There is lot’s of talk about employer branding these days, as companies are crafting their images to attract a strong pool of candidates for positions they seek to fill. When you are looking for work, it is important not only to investigate particular jobs that require your skills, but the environment in which you will be working and the way a company regards and treats its workforce.
In my article this week I delve into a recent iCIMS study that surveyed over 400 people of different ages and backgrounds to learn what is important to them about where they want to work, and from that I came up with five questions you should be asking yourself to find an employer that will resonate with values, and make you most productive at your new job.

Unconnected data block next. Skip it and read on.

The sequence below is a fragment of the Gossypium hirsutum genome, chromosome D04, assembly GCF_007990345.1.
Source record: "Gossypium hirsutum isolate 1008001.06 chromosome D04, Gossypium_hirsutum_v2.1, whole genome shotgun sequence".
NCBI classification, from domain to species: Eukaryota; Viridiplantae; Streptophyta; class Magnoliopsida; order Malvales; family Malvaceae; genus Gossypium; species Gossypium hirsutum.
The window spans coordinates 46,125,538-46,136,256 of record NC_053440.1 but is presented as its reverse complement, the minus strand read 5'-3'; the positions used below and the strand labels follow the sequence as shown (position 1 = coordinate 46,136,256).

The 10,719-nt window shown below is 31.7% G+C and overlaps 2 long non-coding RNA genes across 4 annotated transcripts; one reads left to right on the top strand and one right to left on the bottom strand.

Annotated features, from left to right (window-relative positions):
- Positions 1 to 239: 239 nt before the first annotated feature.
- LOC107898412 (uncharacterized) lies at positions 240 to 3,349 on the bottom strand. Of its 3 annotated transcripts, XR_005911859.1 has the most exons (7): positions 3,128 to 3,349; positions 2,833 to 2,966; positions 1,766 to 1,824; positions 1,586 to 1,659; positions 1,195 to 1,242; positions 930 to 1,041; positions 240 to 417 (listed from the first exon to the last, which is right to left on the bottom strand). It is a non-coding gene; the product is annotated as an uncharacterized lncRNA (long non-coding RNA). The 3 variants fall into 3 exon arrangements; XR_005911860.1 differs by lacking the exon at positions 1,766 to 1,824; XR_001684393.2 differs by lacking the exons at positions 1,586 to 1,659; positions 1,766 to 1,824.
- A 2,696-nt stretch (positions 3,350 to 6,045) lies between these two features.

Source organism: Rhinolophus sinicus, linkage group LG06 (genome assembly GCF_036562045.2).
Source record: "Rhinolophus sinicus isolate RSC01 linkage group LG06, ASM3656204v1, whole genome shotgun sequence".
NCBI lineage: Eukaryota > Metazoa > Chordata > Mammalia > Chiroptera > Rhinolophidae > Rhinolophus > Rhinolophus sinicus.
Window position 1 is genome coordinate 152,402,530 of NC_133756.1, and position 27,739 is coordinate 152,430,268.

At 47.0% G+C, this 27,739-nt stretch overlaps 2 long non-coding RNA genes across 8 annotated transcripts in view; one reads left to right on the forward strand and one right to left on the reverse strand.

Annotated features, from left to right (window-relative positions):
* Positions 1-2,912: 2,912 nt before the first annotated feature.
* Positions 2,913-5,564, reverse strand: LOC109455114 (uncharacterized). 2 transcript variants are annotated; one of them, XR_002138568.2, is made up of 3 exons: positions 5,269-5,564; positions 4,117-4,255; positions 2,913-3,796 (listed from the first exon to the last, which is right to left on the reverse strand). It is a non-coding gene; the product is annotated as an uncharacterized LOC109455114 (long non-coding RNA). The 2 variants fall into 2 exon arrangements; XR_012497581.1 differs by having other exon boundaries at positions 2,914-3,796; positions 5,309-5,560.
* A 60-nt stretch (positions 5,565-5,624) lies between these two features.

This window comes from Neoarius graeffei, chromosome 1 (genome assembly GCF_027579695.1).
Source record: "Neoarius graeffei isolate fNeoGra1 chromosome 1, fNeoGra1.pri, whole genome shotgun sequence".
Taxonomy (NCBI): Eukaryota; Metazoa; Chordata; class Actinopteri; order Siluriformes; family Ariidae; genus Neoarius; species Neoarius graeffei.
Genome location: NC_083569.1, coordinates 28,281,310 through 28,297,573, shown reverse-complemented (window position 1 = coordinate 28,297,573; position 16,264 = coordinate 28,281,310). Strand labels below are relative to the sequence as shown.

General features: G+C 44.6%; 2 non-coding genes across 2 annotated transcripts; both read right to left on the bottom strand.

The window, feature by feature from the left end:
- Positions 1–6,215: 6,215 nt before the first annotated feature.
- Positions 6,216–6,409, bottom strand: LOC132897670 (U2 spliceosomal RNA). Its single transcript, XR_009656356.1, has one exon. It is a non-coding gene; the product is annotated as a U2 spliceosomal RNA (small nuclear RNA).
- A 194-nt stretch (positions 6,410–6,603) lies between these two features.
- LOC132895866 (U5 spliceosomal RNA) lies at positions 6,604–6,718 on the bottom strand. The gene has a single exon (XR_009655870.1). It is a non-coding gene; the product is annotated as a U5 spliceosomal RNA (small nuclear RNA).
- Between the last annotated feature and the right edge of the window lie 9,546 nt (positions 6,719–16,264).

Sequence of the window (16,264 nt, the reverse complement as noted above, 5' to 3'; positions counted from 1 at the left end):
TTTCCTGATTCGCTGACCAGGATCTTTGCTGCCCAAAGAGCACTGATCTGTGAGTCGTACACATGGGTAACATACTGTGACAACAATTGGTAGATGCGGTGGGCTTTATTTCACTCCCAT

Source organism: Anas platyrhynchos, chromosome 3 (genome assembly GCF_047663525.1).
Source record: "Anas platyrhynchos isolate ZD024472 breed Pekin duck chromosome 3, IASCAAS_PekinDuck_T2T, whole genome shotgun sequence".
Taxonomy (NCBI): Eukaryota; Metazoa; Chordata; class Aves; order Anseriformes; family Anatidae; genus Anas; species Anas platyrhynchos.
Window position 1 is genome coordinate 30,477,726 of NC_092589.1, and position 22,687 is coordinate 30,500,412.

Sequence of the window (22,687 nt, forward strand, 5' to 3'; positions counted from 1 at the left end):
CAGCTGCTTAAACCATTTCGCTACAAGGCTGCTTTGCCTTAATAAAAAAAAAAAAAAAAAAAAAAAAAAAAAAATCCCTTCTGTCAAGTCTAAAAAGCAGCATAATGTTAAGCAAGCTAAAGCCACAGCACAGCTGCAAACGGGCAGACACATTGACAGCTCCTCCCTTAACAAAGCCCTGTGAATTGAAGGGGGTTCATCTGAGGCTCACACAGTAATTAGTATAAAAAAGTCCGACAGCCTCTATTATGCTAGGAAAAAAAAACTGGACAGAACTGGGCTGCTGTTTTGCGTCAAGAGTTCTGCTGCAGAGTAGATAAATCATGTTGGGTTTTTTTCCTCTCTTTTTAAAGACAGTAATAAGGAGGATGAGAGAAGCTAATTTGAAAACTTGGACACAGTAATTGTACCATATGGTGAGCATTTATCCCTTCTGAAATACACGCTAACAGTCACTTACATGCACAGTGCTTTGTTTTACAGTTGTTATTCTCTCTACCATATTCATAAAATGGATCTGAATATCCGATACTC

The 5 Things You Must Know About Yourself as an Employee
This article was first published on USNews & World Report.
Since 2008, most job hunters have been in a position of seeking just a job – that is, any job that offers some measure of security and a paycheck. You might be inclined to relate Gertrude Stein’s famous quote, “A rose is a rose is a rose” to the world of employment: A company is a company is a company … and a job is a job is a job.
However, that broad-brush approach fails to stand up under scrutiny. Companies come in many different flavors, and have widely different employment practices. Beyond the obvious – big versus small, there are differences in management styles, physical work environments and views of the workforce as a whole. Companies understand that they must do an excellent job of representing their mission.
Moreover, when quality people are emotionally engaged with their employer, they are more likely to become magnets for others like themselves, thereby ever increasing the value of a company’s workforce.